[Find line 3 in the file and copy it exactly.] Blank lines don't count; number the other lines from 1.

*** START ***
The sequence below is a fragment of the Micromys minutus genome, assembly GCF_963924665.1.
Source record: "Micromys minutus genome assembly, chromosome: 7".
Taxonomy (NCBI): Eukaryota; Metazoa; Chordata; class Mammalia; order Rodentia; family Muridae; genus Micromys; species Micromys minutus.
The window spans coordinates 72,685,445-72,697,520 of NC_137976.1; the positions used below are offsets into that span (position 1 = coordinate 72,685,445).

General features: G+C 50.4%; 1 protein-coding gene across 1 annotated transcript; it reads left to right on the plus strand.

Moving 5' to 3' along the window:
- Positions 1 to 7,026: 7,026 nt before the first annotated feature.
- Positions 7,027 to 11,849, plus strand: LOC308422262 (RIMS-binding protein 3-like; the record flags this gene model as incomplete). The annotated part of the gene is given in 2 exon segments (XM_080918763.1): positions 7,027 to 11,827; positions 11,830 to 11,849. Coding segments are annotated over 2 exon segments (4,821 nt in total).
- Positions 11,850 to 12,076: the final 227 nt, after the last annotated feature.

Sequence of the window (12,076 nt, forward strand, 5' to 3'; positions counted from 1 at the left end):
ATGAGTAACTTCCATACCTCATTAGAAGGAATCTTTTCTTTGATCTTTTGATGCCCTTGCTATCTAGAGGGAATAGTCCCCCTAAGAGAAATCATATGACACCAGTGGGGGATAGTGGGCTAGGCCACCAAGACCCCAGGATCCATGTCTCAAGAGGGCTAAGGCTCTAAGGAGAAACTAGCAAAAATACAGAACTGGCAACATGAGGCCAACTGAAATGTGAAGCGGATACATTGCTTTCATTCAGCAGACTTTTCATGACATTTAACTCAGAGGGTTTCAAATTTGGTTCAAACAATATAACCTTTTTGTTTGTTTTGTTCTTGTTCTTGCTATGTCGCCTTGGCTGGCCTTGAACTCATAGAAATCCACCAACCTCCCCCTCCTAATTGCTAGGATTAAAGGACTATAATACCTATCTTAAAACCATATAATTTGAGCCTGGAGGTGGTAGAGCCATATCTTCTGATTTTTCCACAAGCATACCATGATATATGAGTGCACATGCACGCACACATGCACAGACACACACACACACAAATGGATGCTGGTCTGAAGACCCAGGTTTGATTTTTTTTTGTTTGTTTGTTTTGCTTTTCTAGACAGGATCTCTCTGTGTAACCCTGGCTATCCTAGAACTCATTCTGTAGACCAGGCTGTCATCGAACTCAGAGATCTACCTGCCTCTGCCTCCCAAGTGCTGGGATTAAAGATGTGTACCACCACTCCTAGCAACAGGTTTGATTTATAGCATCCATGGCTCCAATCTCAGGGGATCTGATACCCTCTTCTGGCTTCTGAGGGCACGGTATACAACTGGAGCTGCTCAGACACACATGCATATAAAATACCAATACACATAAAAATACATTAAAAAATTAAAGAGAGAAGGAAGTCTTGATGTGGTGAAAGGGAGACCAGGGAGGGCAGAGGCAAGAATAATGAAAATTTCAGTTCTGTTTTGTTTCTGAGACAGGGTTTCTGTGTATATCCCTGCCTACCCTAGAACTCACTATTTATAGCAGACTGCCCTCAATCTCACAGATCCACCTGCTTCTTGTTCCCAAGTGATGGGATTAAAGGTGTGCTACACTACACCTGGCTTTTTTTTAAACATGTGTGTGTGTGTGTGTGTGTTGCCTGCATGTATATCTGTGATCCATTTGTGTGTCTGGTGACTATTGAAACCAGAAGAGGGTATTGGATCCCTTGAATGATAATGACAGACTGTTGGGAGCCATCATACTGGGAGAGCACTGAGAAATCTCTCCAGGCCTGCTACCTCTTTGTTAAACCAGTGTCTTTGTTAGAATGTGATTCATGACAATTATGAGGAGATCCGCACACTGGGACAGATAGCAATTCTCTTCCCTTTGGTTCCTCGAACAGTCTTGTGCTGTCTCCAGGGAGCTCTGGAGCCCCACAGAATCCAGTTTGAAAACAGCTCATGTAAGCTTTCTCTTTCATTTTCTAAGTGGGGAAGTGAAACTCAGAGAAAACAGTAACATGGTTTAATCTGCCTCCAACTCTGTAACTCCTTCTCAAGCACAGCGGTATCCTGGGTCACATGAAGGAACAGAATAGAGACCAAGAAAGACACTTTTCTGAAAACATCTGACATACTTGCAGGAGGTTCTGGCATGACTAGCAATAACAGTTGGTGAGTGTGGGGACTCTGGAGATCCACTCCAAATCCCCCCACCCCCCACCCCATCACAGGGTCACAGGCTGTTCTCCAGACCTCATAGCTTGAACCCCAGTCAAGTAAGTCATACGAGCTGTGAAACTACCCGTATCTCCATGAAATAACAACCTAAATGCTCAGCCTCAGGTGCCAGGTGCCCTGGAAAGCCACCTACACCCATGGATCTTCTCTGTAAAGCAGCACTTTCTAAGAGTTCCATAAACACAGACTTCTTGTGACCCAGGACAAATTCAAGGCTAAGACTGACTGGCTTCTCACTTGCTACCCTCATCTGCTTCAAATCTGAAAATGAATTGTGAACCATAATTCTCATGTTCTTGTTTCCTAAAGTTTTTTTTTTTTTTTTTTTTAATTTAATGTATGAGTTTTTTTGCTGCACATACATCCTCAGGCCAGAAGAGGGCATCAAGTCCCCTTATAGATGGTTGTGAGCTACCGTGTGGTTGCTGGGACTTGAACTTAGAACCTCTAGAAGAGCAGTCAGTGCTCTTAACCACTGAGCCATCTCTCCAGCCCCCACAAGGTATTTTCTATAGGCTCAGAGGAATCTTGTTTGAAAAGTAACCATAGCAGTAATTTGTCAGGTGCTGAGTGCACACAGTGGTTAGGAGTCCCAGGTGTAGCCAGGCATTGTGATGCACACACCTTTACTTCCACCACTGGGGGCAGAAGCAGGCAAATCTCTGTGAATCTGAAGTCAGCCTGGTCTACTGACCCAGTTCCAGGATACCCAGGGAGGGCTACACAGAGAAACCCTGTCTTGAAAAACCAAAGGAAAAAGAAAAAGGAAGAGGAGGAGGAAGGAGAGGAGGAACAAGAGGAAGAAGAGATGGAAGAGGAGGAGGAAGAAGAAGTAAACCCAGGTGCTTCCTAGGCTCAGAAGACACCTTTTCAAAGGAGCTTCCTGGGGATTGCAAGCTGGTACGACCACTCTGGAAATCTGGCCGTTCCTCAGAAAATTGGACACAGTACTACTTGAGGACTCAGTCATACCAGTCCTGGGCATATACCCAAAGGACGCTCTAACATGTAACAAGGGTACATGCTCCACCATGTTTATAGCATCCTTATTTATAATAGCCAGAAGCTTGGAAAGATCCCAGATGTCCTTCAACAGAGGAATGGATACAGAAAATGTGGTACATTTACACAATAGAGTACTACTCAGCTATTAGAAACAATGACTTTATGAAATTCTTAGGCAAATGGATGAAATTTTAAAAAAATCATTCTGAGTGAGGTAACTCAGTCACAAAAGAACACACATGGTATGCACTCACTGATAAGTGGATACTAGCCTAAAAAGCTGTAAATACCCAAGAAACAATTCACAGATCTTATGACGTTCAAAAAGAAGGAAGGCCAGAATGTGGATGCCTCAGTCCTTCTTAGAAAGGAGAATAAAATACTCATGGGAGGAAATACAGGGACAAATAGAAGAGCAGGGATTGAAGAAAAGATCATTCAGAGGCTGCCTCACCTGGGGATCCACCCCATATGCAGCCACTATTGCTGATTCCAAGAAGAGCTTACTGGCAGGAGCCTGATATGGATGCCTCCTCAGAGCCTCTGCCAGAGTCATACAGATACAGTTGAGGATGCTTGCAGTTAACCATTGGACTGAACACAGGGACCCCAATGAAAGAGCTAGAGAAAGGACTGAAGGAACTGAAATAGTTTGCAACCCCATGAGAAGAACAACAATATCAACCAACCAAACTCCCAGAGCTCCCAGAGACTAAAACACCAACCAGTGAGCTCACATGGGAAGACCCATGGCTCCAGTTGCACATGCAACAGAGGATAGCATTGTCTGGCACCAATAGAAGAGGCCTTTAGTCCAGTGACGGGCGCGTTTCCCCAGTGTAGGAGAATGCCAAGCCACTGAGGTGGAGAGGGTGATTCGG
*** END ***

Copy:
Taxonomy (NCBI): Eukaryota; Metazoa; Chordata; class Mammalia; order Rodentia; family Muridae; genus Micromys; species Micromys minutus.